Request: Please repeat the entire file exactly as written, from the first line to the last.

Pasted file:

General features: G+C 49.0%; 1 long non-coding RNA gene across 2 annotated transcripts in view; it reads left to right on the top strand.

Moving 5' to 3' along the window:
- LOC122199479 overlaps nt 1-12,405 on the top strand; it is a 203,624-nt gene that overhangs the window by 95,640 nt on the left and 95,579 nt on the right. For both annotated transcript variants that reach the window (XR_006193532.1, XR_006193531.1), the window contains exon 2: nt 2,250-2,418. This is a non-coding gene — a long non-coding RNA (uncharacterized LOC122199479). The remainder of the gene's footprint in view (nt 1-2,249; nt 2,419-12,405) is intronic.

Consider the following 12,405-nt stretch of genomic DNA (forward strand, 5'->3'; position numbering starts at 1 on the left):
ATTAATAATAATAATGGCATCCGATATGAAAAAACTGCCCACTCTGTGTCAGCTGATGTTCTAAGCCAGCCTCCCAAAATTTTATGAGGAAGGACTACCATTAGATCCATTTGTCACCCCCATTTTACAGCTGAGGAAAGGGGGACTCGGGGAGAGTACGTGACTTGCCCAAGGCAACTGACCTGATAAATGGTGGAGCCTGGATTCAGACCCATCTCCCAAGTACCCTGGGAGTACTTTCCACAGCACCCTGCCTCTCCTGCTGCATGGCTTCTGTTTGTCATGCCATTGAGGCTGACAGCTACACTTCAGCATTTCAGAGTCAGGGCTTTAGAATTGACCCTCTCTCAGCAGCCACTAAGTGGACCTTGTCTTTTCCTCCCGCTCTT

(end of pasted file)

General features: G+C 49.0%; 1 long non-coding RNA gene across 2 annotated transcripts in view; it reads left to right on the top strand.

Moving 5' to 3' along the window:
- LOC122199479 overlaps nt 1-12,405 on the top strand; it is a 203,624-nt gene that overhangs the window by 95,640 nt on the left and 95,579 nt on the right. For both annotated transcript variants that reach the window (XR_006193532.1, XR_006193531.1), the window contains exon 2: nt 2,250-2,418. This is a non-coding gene — a long non-coding RNA (uncharacterized LOC122199479). The remainder of the gene's footprint in view (nt 1-2,249; nt 2,419-12,405) is intronic.

Consider the following 12,405-nt stretch of genomic DNA (forward strand, 5'->3'; position numbering starts at 1 on the left):
ATTAATAATAATAATGGCATCCGATATGAAAAAACTGCCCACTCTGTGTCAGCTGATGTTCTAAGCCAGCCTCCCAAAATTTTATGAGGAAGGACTACCATTAGATCCATTTGTCACCCCCATTTTACAGCTGAGGAAAGGGGGACTCGGGGAGAGTACGTGACTTGCCCAAGGCAACTGACCTGATAAATGGTGGAGCCTGGATTCAGACCCATCTCCCAAGTACCCTGGGAGTACTTTCCACAGCACCCTGCCTCTCCTGCTGCATGGCTTCTGTTTGTCATGCCATTGAGGCTGACAGCTACACTTCAGCATTTCAGAGTCAGGGCTTTAGAATTGACCCTCTCTCAGCAGCCACTAAGTGGACCTTGTCTTTTCCTCCCGCTCTT